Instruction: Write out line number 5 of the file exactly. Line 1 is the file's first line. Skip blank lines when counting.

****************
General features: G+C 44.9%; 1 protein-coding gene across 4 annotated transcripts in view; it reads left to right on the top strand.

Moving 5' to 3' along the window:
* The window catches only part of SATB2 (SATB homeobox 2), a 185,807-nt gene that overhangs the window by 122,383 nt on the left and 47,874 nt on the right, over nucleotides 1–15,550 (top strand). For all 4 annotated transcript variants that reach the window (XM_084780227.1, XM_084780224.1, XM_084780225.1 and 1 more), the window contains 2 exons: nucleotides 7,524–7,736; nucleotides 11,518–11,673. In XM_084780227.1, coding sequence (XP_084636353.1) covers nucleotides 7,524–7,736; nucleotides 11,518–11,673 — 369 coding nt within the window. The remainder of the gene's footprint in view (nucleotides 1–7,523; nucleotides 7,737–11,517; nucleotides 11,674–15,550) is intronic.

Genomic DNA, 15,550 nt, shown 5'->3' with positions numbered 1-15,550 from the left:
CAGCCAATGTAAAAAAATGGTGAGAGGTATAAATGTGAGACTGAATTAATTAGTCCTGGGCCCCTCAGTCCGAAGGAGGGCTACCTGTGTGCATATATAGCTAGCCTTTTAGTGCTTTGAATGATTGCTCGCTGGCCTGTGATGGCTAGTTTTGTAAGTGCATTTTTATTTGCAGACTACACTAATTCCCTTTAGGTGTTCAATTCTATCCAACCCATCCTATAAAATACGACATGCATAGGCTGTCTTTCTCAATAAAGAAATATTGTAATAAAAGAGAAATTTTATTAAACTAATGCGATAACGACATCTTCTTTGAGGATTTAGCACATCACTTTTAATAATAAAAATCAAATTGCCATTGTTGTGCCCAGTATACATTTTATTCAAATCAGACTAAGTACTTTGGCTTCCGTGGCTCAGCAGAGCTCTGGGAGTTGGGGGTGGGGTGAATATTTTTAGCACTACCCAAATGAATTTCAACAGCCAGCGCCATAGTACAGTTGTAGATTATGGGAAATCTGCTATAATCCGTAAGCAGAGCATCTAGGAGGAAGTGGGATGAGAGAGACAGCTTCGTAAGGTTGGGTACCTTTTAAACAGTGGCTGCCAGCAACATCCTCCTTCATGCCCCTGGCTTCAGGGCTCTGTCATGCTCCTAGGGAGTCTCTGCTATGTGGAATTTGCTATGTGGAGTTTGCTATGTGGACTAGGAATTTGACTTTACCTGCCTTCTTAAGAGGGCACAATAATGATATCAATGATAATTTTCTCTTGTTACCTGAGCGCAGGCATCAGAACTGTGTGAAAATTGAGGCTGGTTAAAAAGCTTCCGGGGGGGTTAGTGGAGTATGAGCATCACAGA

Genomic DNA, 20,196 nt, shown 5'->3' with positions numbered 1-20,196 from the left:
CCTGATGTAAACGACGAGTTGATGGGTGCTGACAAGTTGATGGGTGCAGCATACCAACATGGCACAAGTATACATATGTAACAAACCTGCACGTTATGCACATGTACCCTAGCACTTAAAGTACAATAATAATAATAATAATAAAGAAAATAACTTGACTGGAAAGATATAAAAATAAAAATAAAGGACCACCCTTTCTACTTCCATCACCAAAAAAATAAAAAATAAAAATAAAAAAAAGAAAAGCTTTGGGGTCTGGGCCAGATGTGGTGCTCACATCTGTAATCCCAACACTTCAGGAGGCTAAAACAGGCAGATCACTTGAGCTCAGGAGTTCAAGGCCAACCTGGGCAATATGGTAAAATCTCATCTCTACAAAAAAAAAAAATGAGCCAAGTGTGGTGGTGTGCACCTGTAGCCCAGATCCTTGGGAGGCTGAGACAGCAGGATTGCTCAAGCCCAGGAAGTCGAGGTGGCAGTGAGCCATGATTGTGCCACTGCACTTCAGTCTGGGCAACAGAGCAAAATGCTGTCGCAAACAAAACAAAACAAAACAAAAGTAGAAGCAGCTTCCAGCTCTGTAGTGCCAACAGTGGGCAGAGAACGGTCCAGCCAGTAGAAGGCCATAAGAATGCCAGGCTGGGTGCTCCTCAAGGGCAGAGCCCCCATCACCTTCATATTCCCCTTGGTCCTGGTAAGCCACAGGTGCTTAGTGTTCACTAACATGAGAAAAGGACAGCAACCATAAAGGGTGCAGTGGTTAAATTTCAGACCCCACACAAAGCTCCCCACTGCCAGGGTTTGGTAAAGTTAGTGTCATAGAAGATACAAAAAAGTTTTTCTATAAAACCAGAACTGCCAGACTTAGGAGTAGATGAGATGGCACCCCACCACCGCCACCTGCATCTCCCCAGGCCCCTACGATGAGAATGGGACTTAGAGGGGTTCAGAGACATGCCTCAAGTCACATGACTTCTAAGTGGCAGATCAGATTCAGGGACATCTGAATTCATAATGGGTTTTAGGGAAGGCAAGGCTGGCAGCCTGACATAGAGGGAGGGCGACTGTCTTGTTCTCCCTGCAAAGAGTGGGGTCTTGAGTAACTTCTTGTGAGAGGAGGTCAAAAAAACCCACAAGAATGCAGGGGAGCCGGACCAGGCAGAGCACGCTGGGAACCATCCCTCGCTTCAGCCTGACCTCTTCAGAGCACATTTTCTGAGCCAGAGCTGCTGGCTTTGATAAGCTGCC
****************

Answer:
CAGCCAATGTAAAAAAATGGTGAGAGGTATAAATGTGAGACTGAATTAATTAGTCCTGGGCCCCTCAGTCCGAAGGAGGGCTACCTGTGTGCATATATAGCTAGCCTTTTAGTGCTTTGAATGATTGCTCGCTGGCCTGTGATGGCTAGTTTTGTAAGTGCATTTTTATTTGCAGACTACACTAATTCCCTTTAGGTGTTCAATTCTATCCAACCCATCCTATAAAATACGACATGCATAGGCTGTCTTTCTCAATAAAGAAATATTGTAATAAAAGAGAAATTTTATTAAACTAATGCGATAACGACATCTTCTTTGAGGATTTAGCACATCACTTTTAATAATAAAAATCAAATTGCCATTGTTGTGCCCAGTATACATTTTATTCAAATCAGACTAAGTACTTTGGCTTCCGTGGCTCAGCAGAGCTCTGGGAGTTGGGGGTGGGGTGAATATTTTTAGCACTACCCAAATGAATTTCAACAGCCAGCGCCATAGTACAGTTGTAGATTATGGGAAATCTGCTATAATCCGTAAGCAGAGCATCTAGGAGGAAGTGGGATGAGAGAGACAGCTTCGTAAGGTTGGGTACCTTTTAAACAGTGGCTGCCAGCAACATCCTCCTTCATGCCCCTGGCTTCAGGGCTCTGTCATGCTCCTAGGGAGTCTCTGCTATGTGGAATTTGCTATGTGGAGTTTGCTATGTGGACTAGGAATTTGACTTTACCTGCCTTCTTAAGAGGGCACAATAATGATATCAATGATAATTTTCTCTTGTTACCTGAGCGCAGGCATCAGAACTGTGTGAAAATTGAGGCTGGTTAAAAAGCTTCCGGGGGGGTTAGTGGAGTATGAGCATCACAGA